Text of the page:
Cll doctors I have read have said those who took fcr and are cancer free at ten years are unlikely to have their Cll recur.

That’s a cure in my book. With the high rates of mrd negativity being achieved with the novel drugs, I think some of those people are likely cured as well.

I know if I am fortunate enough to reach mrd negativity with my treatment and am still mrd negative 10 yrs out, I will consider myself cured.

CoCoLuna11 profile image
CoCoLuna11 in reply to cajunjeff

Right, but I also want you to be cured with an immune system intact so that you aren't at a higher risk for skin cancer, etc. ☺️ I want it ALL to be cured!

lankisterguy profile image

Ah! a person that speaks to my heart!💛


I have been an invited speaker at conferences with 2 major pharmaceutical companies, and at the end of each one, when asked what I wanted most, in the future, I immediately said "fix my immune system" -


BeckyLUSA profile image

When I sit in the infusion room getting my IVIG treatments every six weeks, I see mostly those people getting chemo for “other” cancers. Most of them “look” sick, women with their head coverings, men looking haggard and gray. I then ask myself what I have to complain about. My cancer is under control, I take one pill a day and get a 5 hour resting session once every 6 weeks and see my CLL specialist every 3 months. I look at my CLL as being similar to Type 1 diabetes. Not curable but easy to live with if I do what I am supposed to do. Secondary cancers are a fact of life we have to live with, because sometimes they can even be caused by the treatment that has “cured” us. Will my cancer “progress”? Maybe, in the same way someone with Diabetes might progress to blindness, heart issues etc. And I agree that until we find a cure for an impaired immune system, CLL cannot be considered cured. Unless we are one of the very few people who never get sick and die of “natural” causes or from an accident, etc., we are all going to die of some illness that was “Not” cured. Just the way I think about it.BeckyL USA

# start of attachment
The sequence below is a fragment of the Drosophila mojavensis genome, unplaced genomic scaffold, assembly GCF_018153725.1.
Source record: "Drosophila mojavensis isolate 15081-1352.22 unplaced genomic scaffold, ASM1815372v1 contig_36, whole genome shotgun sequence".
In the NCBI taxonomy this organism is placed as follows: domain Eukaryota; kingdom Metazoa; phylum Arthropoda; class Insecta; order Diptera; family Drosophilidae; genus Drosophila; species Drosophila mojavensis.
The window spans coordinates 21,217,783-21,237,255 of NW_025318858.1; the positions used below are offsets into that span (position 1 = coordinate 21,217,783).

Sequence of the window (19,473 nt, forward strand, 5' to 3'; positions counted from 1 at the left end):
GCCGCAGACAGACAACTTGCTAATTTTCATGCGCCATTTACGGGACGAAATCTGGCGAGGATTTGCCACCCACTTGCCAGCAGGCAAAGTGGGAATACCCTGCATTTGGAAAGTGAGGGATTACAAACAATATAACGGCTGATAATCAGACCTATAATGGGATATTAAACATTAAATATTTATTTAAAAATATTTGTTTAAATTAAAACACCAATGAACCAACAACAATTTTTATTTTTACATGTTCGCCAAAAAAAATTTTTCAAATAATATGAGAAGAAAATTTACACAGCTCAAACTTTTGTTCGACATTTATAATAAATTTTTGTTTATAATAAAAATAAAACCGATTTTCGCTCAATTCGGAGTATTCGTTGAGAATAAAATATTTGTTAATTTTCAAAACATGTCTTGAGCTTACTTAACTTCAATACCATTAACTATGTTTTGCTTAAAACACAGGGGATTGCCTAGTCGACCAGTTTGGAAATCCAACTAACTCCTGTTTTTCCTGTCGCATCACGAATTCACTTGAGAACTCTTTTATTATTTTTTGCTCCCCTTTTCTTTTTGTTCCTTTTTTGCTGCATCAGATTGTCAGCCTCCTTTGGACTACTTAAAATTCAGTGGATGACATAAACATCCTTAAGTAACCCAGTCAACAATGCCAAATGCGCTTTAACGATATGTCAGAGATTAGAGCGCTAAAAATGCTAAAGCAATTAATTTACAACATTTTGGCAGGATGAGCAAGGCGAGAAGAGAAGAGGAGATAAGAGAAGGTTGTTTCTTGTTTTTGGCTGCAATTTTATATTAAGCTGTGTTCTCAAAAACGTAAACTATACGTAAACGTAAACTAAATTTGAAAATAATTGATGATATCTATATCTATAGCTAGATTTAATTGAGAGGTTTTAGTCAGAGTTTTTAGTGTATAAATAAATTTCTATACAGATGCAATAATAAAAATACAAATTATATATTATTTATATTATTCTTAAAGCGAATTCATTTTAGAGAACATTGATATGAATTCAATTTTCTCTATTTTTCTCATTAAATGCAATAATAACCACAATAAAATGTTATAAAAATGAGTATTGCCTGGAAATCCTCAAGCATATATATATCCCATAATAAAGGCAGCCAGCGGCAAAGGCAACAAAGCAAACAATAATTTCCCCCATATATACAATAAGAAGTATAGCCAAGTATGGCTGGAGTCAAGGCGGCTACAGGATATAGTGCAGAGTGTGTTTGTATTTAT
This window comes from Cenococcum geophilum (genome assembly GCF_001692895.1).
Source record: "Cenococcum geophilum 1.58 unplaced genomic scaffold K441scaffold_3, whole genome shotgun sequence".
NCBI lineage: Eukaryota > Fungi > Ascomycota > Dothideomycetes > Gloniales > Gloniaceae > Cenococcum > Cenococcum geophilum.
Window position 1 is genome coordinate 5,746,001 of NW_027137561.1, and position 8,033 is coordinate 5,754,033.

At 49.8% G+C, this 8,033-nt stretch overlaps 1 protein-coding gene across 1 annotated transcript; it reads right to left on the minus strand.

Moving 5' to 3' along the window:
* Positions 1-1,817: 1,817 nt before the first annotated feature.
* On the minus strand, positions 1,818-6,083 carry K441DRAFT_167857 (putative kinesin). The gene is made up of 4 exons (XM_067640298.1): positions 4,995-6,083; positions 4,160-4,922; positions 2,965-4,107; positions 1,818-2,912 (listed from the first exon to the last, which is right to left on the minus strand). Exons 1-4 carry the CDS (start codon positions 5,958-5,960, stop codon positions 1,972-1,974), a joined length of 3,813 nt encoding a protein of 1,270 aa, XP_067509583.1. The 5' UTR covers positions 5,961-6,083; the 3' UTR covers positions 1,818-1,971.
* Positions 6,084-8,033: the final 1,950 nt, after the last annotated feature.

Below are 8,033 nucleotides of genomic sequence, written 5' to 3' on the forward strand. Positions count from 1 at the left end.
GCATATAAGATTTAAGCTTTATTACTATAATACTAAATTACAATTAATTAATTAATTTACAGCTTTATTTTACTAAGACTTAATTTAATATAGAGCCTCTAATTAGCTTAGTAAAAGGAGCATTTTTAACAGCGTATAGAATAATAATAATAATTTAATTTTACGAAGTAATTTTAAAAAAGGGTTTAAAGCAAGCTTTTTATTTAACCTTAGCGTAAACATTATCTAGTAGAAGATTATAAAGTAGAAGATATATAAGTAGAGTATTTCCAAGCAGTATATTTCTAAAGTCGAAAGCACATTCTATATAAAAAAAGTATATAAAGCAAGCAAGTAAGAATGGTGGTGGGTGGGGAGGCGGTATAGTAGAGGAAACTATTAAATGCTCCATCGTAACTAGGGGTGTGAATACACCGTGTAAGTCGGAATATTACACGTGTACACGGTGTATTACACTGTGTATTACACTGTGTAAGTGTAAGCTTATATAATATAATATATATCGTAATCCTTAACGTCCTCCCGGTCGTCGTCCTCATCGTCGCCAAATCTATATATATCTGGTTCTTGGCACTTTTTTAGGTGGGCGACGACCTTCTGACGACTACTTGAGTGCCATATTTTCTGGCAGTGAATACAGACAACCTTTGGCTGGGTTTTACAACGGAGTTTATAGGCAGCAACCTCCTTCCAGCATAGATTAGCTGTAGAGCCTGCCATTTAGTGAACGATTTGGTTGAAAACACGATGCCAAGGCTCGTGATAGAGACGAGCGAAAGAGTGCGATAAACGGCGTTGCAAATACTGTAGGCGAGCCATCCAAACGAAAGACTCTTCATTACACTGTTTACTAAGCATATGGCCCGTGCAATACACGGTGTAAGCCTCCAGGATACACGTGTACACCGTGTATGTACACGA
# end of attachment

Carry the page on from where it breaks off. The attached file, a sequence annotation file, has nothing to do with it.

CoCoLuna11 profile image
CoCoLuna11 in reply to BeckyLUSA

BeckyL- agreed. I also see ivig treatments as an opportunity to sit still and relax. Don’t get me wrong, I feel very fortunate to have a form of CLL that rarely interrupts my life. But I have had some concerning issues (surgery to remove part of colon and appendix) due to something looking like a lymphoma but not quite. It’s those kind of surprises that I wish were better understood. I’m 52 and otherwise healthy and don’t want to lose any more organs. ☺️

BeckyLUSA profile image

You are so young to be going through all of this! I Pray things will turn out as well as possible. Keep us informed about all of this!Becky